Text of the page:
(2) Pro rata disallowance. (i) The amount of disallowed expenses, and any amounts reimbursed or treated as compensation, under this section are applied on a pro rata basis to all of the categories of expenses subject to disallowance under this section.

(ii) The provisions of this paragraph (f)(2) are illustrated by the following example:

Example. (i) C Co. owns an aircraft that it uses for business and other purposes. The expenses of operating the aircraft in the current year total $1,000,000. This amount includes $250,000 for depreciation (25 percent of total expenses).

(ii) In the same year, the aircraft entertainment use subject to disallowance under this section is 20 percent of the total use and C Co. treats $80,000 as compensation to specified individuals. Thus, the amount of the disallowance under this section is $120,000 ($1,000,000 × 20 percent ($200,000) less $80,000).

(iii) Under paragraph (f)(2) of this section, C Co. may calculate the amount by which a category of expense, such as depreciation, is disallowed by multiplying the total disallowance of $120,000 by the ratio of the amount of the expense to total expenses. Thus, $30,000 of the $120,000 total disallowed expenses is depreciation ($250,000/$1,000,000 (25 percent) × $120,000).

(iv) The result is the same if C Co. separately calculates the amount of depreciation in total disallowed expenses and in the amount treated as compensation and nets the result. Depreciation is 25 percent of total expenses, thus, the amount of depreciation in disallowed expenses is $50,000 (25 percent × $200,000 total disallowed expenses) and the amount of depreciation treated as compensation is $20,000 (25 percent × $80,000). Disallowed depreciation is $50,000 less $20,000, or $30,000.

(3) Deadhead flights. (i) For purposes of this section, an aircraft returning without passengers after discharging passengers or flying without passengers to pick up passengers (deadheading) is treated as having the same number and character of passengers as the leg of the trip on which passengers are aboard for purposes of allocating expenses under paragraphs (e)(2) or (e)(3) of this section. For example, when an aircraft travels from point A to point B and then back to point A, and one of the legs is a deadhead flight, for determination of disallowed expenses, the aircraft is treated as having made both legs of the trip with the same passengers aboard for the same purposes.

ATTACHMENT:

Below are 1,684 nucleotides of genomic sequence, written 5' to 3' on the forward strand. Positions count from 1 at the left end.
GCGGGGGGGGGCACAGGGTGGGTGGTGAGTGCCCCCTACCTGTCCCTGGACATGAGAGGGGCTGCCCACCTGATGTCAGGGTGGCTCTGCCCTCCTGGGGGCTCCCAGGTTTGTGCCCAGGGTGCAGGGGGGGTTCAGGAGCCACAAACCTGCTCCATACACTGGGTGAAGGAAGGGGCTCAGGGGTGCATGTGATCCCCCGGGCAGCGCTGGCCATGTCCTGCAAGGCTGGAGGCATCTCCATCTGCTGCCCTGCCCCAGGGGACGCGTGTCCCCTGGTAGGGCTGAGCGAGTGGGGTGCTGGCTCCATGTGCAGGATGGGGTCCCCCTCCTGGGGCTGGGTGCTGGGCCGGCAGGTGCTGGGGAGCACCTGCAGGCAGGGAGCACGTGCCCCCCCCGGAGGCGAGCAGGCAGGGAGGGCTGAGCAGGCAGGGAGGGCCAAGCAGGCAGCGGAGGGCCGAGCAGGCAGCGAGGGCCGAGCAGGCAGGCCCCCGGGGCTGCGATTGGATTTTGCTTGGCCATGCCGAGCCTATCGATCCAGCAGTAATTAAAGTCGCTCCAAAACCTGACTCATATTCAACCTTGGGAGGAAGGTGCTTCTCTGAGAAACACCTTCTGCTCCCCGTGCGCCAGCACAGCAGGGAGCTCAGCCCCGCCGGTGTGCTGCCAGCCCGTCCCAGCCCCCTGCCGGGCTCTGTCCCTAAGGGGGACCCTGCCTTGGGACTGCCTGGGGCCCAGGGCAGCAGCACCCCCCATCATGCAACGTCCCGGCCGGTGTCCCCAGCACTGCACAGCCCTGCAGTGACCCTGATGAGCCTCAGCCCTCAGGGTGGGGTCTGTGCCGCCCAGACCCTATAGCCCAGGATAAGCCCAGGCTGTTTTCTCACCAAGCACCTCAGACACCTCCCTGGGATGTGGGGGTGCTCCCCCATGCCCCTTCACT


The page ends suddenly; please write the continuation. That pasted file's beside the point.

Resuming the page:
(ii) When a deadhead flight does not occur within a roundtrip flight, but occurs between two unrelated flights involving more than two destinations (such as an occupied flight from point A to point B, followed by a deadhead flight from point B to point C, and then an occupied flight from point C to point A), the allocation of passengers and expenses to the deadhead flight occurring between the two occupied trips must be based solely on the number of passengers on board for the two occupied legs of the flight, the character of the travel of the passengers on board (entertainment or nonentertainment) and the length in hours or miles of the two occupied legs of the flight.

(iii) The provisions of this paragraph (f)(3) are illustrated by the following examples: